A rat's brain, on and off methamphetamine
Drug addiction is a vicious cycle of reward and withdrawal. Chronic users often relapse because of the unpleasant physical and psychological symptoms they experience when they stop taking the drug. Now, researchers report in the Journal of Proteome Research metabolic changes in the brains of rats during methamphetamine self-administration and withdrawal that could help identify biomarkers and treatments for addiction.
Methamphetamine is a highly addictive stimulant that increases the activity of neurotransmitters, particularly dopamine, in the brain. Scientists lack a detailed understanding of the neurochemical changes that occur during methamphetamine use and withdrawal, which could help them develop new treatments or diagnostic tests for addiction. So, Chul-Ho Jeong, Sooyeun Lee and colleagues wanted to investigate metabolic alterations in the early withdrawal period following methamphetamine self-administration in rats.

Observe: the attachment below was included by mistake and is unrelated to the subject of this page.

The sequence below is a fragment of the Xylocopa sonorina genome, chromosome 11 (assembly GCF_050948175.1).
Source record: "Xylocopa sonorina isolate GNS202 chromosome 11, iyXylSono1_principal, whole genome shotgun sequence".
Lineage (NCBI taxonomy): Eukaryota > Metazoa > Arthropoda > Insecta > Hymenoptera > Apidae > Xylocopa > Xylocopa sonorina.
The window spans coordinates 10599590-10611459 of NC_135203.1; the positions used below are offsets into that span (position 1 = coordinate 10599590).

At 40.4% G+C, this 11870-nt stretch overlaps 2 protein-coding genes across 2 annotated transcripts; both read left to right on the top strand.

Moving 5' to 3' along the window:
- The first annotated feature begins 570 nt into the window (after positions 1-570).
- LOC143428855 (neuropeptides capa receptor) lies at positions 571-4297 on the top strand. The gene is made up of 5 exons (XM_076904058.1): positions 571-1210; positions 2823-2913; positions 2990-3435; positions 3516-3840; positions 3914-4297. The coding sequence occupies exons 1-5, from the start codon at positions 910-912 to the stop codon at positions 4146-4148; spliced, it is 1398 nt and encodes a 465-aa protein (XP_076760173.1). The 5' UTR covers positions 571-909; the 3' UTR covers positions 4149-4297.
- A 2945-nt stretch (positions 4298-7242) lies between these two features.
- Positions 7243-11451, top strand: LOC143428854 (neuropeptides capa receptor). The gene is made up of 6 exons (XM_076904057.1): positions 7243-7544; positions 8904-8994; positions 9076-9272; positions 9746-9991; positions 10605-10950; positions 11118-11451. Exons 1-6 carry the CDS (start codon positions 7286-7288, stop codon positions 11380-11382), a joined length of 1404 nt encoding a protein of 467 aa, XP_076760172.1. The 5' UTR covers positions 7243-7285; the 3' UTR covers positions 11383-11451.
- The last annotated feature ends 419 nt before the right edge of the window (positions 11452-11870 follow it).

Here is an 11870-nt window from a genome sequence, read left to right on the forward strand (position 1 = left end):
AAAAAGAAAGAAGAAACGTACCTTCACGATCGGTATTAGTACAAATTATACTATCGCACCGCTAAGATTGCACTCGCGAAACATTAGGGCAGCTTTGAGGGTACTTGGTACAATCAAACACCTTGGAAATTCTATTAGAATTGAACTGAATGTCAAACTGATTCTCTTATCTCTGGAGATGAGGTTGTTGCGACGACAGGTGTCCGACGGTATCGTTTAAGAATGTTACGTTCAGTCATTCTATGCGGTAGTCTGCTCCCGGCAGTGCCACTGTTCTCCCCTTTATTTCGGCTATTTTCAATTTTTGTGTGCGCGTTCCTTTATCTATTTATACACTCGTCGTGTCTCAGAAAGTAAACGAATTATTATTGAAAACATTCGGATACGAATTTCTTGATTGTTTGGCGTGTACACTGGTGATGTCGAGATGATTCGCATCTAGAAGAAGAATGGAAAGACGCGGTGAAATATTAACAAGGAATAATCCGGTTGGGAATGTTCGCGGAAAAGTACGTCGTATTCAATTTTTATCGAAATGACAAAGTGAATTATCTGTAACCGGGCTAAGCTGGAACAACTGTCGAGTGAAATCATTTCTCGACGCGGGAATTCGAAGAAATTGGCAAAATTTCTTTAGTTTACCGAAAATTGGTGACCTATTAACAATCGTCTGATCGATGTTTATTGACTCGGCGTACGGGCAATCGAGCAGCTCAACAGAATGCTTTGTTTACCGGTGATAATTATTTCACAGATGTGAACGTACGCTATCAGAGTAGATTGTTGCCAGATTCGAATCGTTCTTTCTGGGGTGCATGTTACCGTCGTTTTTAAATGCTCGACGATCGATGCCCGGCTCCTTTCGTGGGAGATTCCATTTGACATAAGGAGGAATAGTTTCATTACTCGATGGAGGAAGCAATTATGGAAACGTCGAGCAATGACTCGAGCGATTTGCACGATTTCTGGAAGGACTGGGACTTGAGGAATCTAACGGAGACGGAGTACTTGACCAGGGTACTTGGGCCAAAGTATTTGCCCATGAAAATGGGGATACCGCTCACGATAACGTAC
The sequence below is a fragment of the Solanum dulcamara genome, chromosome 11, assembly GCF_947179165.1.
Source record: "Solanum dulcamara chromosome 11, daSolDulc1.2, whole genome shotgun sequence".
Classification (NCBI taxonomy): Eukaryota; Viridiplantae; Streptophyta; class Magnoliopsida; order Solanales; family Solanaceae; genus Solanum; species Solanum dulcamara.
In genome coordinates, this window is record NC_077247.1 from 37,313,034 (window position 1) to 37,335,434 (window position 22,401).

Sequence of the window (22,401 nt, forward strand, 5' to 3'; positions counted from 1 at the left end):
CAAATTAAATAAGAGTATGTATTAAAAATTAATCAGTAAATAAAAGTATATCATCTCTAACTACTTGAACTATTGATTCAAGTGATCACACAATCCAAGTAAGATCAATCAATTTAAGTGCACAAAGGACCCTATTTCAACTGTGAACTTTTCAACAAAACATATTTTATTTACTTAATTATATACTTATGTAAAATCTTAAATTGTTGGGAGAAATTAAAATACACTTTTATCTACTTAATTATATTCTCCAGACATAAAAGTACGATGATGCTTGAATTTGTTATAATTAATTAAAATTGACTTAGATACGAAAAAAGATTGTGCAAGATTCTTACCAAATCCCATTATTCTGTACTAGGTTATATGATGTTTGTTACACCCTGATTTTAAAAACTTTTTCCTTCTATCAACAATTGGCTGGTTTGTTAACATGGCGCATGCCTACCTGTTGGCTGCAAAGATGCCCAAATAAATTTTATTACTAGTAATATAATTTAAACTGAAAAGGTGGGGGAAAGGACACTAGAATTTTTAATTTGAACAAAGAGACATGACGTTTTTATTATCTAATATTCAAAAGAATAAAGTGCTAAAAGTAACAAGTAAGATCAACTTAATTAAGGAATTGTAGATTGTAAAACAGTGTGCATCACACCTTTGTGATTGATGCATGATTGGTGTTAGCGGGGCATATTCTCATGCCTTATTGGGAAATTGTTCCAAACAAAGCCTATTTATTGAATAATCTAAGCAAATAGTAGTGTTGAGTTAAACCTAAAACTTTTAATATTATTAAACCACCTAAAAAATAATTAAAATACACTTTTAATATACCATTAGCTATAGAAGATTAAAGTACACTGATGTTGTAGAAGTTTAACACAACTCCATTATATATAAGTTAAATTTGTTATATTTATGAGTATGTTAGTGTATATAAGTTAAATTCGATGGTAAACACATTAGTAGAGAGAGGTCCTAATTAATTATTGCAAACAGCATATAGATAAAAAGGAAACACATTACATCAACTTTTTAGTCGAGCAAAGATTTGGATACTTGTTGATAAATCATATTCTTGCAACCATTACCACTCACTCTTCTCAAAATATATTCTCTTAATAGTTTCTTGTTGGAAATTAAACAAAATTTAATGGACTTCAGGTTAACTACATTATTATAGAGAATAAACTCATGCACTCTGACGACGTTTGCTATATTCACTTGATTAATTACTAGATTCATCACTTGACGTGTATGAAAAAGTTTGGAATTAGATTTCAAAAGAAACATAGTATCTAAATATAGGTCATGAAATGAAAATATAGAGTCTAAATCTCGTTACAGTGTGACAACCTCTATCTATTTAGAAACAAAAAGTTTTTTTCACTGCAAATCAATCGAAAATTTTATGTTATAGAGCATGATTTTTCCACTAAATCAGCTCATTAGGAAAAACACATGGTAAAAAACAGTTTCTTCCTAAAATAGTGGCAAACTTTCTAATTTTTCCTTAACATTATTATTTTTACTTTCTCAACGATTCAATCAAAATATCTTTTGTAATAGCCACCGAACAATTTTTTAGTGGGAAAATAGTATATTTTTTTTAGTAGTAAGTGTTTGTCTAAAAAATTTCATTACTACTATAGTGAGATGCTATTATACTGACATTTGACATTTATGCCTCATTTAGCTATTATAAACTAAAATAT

The researchers trained rats to give themselves infusions of methamphetamine or saline (as a control) upon pressing a lever. After 16 days, the team removed rats' access to the drug and collected blood samples at 0, 12 and 24 hours after withdrawal. The researchers found substantial changes in metabolic pathways related to energy metabolism, the nervous system and cell membrane lipid metabolism. For example, the amino acids phenylalanine, tyrosine and tryptophan—which are precursors of several neurotransmitters—were depleted in methamphetamine-using rats compared with controls, but during withdrawal, the levels recovered. These and other potential biomarkers could help identify early warning signs of methamphetamine dependence, the researchers say.